Salary Survey Extra: Project management and the experience curve
Salary Survey Extra is a series of periodic dispatches that give added insight into the findings of our most recent Salary Survey. These posts contain previously unpublished Salary Survey data.
Feel free to file our next Salary Survey PLUS revelation next to “Bear (Does Number Two) in the Woods” in the Not-So-Astonishing Disclosures file. Sometimes data reveals more or less exactly what you’d expect it to reveal. We;re not here to rewrite the established norms of human existence. We’re just here to tell you what we know.
So, yeah, prepare to not pick up your jaw off the floor, and feel free to call us Captain Obvious, or even (employing a witheringly caustic tone) Sherlock Holmes. We’ve got thick skin. We can take it. We’ve heard worse. Something that we often tell each other around the office is that you can’t make this stuff up. That is to say, you could, sure — but then what would be the point of telling anyone?
You just have to say what the numbers tell you to say.
In this week’s totally unsurprising case, our big revelation is this: The longer that you work in Project Management, the more you are likely to earn. Call it the experience curve: As project management experience goes up, average annual salary rises along with it. Indefinitely? We don’t precisely know that, and anyone who’s been in the workforce for a while knows that salary can plateau. But the evidence before us clearly suggests that experience makes you more valuable, and prospective employers are almost always willing to pay more to get greater value.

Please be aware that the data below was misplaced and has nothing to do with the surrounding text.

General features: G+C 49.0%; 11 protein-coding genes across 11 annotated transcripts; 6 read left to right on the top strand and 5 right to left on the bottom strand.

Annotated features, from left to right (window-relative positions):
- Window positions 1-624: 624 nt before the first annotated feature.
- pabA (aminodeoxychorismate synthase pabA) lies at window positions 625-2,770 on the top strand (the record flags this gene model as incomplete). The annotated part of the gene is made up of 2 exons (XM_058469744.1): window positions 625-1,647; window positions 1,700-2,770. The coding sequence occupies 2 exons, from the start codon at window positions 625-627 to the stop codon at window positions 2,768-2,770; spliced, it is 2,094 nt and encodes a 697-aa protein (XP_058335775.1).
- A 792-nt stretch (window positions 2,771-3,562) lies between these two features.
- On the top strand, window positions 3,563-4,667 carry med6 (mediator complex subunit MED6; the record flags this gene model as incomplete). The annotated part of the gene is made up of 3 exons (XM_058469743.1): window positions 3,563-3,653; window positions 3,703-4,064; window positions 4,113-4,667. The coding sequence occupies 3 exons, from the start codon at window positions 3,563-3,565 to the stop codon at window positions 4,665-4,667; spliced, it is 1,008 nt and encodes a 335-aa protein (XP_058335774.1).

At any rate, we asked survey respondents to tell us how many years they have been a professional project manager. When you tie those responses to salary, here’s what the results look like:
Years as Project Manager: Average Annual Salary
Zero to 3 years: $79,380
4 to 9 years: $99,250
10 to 14 years: $109,000
15 years or more: $134,000
As with many careers, the longer that you stay in the game, the more that people are willing to pay you to play for their team. Maybe that snippet of info will help a bit the next time that you end up headed to free agency.
MUST HAVE MOJO What do you do when it feels like, as the philosopher poet Steven Perry once put it, “your get-up-and-go must have got up and went”? Everyone knows what it’s like to get to the seventh inning stretch of the typical workday and think, “I’ve got nothing left. I’m running on empty here.” What’s the solution?
We asked the certified project managers who took the survey to tell us what they what they do to restore that magical edge in the middle of a long day. Here’s what we found out:
I have a coffee. — 38.5 percent
I go for a short walk. — 24.6 percent
I have a little stash of … Wait. Who wants to know? — 20.2 percent
It must be time for lunch. — 9.1 percent
I grab a 5-Hour Energy. — 5 percent
I hit the company gym. — 1.5 percent
I head over to the candy dish in the breakroom. — 1.1 percent
Original question: Whenever I need a pick-me-up at work …